Over the years, Rudolph senior, as well as his sons, made business trips to Europe to maintain contacts with suppliers, purchase inventory, and visit Sylvia in Russia. The company had an extensive catalogue of products. By 1899 Adolph Strobel and Anton Wurlitzer had retired, and Rudolph senior was president, Howard vice president, and Rudolph H. secretary and treasurer.
As a dealer for Regina Music Boxes, starting in 1893, the Wurlitzer company had persuaded Regina in 1896 to make coin operated models. Wurlitzer became their largest United States distributor. In 1899, because of a request by Howard Wurlitzer, Eugene de Kleist’s barrel organ company (in North Tonawanda, New York) produced the “Tonophone,” which was a coin operated piano that used a wooden pinned cylinder almost the width of the piano. The "Tonophone" was labeled and marketed by Wurlitzer and it quickly became a commercial success; and Howard became a vice-president of the de Kleist Musical Instrument Company. Wurlitzer sales of other automatic musical instruments from this source followed—a line of pinned-cylinder operated band organs (and later paper roll operated band organs); and beginning in 1903 a line of elaborate piano orchestrions with many ranks of pipes and percussion components for simulating various orchestral instruments were imported from J.D. Philipps & Söhne, of Frankfurt-am-Main, Germany, and offered for sale as "The PianOrchestra."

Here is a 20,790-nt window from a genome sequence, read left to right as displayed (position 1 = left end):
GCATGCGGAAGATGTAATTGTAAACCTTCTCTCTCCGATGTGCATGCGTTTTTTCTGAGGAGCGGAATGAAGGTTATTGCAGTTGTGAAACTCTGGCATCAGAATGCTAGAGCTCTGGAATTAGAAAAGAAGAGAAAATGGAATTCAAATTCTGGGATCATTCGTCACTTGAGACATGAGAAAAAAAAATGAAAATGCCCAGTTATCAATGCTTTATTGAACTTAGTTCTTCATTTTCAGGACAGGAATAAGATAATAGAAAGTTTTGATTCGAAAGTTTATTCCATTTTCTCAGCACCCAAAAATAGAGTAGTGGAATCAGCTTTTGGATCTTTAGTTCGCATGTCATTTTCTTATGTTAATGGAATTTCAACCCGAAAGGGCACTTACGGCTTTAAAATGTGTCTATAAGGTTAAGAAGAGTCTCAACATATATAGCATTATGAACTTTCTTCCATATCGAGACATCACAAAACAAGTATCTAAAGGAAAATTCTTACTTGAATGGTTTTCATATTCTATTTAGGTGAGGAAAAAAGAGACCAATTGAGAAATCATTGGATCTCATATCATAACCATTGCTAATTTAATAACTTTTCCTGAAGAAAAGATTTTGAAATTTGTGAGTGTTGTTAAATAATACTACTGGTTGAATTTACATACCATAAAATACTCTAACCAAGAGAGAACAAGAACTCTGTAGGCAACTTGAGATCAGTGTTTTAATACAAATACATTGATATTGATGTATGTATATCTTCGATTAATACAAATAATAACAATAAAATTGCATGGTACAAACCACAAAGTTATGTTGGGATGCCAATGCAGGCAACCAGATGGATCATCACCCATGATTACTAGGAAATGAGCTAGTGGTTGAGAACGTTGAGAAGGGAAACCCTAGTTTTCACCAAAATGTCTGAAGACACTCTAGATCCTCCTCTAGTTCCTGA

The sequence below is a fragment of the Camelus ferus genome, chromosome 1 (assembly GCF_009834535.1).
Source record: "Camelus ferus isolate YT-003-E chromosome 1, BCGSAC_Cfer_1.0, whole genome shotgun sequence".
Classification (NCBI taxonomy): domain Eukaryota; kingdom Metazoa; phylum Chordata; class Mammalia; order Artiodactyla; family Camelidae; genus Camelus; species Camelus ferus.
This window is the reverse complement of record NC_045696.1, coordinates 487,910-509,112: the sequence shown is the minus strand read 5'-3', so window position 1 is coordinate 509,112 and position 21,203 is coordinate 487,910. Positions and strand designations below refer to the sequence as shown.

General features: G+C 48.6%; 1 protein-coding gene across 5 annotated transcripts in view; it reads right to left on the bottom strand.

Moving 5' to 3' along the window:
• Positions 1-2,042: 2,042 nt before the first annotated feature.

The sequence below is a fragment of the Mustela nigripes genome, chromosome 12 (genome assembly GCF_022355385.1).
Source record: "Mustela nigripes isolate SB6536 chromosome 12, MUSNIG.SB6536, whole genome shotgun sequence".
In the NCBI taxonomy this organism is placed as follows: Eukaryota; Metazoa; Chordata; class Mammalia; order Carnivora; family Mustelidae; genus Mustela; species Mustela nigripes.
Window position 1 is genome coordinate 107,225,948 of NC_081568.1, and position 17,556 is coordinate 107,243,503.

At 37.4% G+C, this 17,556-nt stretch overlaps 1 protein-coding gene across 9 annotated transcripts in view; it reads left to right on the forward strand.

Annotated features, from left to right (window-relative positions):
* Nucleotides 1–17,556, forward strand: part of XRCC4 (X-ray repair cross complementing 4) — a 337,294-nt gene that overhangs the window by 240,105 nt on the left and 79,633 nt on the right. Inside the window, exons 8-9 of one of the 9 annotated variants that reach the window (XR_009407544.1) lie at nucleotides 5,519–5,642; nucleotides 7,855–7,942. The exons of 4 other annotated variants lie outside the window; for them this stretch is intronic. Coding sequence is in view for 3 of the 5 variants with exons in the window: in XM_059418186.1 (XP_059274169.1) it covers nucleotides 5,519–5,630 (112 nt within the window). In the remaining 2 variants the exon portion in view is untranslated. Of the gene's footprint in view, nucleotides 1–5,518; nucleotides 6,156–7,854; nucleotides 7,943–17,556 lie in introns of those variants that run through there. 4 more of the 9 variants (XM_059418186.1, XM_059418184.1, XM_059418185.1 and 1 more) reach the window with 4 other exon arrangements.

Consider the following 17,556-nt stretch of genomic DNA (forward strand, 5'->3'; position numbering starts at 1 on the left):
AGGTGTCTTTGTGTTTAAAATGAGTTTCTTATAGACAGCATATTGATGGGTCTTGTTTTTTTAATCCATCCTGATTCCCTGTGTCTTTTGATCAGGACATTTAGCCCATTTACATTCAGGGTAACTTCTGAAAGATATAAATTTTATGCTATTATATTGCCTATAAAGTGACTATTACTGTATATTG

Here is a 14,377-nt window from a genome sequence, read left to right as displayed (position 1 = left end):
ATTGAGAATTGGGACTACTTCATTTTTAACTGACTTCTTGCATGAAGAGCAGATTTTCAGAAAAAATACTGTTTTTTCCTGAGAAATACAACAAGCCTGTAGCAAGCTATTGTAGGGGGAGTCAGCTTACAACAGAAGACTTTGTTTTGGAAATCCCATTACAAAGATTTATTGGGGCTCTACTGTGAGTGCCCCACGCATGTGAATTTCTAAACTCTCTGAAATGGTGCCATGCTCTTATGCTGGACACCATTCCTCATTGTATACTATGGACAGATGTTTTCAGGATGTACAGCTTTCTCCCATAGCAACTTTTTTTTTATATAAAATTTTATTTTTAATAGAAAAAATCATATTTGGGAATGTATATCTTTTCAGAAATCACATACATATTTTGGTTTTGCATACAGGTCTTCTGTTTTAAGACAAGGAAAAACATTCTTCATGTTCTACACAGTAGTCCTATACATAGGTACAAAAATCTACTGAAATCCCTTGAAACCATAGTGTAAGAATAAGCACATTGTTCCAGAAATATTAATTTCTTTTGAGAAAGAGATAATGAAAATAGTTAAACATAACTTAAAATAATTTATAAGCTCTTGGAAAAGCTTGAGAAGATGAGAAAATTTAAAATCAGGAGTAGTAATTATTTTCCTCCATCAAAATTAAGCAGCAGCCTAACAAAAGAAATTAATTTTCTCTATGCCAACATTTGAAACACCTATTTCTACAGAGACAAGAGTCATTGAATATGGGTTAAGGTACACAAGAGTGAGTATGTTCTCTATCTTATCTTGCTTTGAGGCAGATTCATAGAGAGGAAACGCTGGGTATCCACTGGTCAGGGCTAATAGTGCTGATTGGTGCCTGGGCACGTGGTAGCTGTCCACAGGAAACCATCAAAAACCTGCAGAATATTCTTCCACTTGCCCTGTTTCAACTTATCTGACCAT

In January of 1909 Wurlitzer assumed operation of the de Kleist Musical Instrument Manufacturing Company and its North Tonawanda factory as The Rudolph Wurlitzer Manufacturing Company. Within a year or so, a large variety of Wurlitzer-built coin operated automatic pianos using paper music roll began flowing out of the North Tonawanda factory, some no more than a basic piano with mandolin attachment, some with added flute and/or violin pipes, and some with various percussion instruments. In 1912 Wurlitzer began building piano-based instruments for motion picture use, which made use of pipes, drums, and sound effects housed in side cabinets. Generically termed “photoplayers,” these special use instruments could fit below the movie screen and were sold to small Nickelodeon (5-cent) movie theaters, often replacing a small group of musicians with a single musician. The piano could be played by hand or automatically by means of a paper roll, while various attachments, depending on price, were available to the operator for orchestral sounds and special effects appropriate for the action unfolding up on the silver screen.